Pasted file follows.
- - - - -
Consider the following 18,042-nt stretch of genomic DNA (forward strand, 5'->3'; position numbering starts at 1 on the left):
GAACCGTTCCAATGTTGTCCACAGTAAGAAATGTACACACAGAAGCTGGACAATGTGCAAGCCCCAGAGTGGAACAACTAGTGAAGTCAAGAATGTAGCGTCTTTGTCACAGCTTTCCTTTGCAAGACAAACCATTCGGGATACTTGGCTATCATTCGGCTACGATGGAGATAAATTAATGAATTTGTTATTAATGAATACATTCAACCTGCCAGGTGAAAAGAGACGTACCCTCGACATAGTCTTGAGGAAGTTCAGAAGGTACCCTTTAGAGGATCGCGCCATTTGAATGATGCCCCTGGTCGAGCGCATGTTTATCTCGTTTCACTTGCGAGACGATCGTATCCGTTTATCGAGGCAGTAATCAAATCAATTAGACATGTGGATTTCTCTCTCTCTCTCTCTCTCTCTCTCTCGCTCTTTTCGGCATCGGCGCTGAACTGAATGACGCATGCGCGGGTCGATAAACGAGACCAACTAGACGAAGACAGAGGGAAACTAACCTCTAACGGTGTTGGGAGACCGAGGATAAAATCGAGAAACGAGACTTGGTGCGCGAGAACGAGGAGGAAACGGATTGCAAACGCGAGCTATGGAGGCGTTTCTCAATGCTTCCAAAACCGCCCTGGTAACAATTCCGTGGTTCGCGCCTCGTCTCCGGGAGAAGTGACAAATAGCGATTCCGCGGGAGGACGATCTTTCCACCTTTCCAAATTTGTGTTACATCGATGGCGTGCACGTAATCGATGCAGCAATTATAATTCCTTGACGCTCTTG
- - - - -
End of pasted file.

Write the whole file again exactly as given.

Consider the following 18,042-nt stretch of genomic DNA (forward strand, 5'->3'; position numbering starts at 1 on the left):
GAACCGTTCCAATGTTGTCCACAGTAAGAAATGTACACACAGAAGCTGGACAATGTGCAAGCCCCAGAGTGGAACAACTAGTGAAGTCAAGAATGTAGCGTCTTTGTCACAGCTTTCCTTTGCAAGACAAACCATTCGGGATACTTGGCTATCATTCGGCTACGATGGAGATAAATTAATGAATTTGTTATTAATGAATACATTCAACCTGCCAGGTGAAAAGAGACGTACCCTCGACATAGTCTTGAGGAAGTTCAGAAGGTACCCTTTAGAGGATCGCGCCATTTGAATGATGCCCCTGGTCGAGCGCATGTTTATCTCGTTTCACTTGCGAGACGATCGTATCCGTTTATCGAGGCAGTAATCAAATCAATTAGACATGTGGATTTCTCTCTCTCTCTCTCTCTCTCTCTCTCGCTCTTTTCGGCATCGGCGCTGAACTGAATGACGCATGCGCGGGTCGATAAACGAGACCAACTAGACGAAGACAGAGGGAAACTAACCTCTAACGGTGTTGGGAGACCGAGGATAAAATCGAGAAACGAGACTTGGTGCGCGAGAACGAGGAGGAAACGGATTGCAAACGCGAGCTATGGAGGCGTTTCTCAATGCTTCCAAAACCGCCCTGGTAACAATTCCGTGGTTCGCGCCTCGTCTCCGGGAGAAGTGACAAATAGCGATTCCGCGGGAGGACGATCTTTCCACCTTTCCAAATTTGTGTTACATCGATGGCGTGCACGTAATCGATGCAGCAATTATAATTCCTTGACGCTCTTG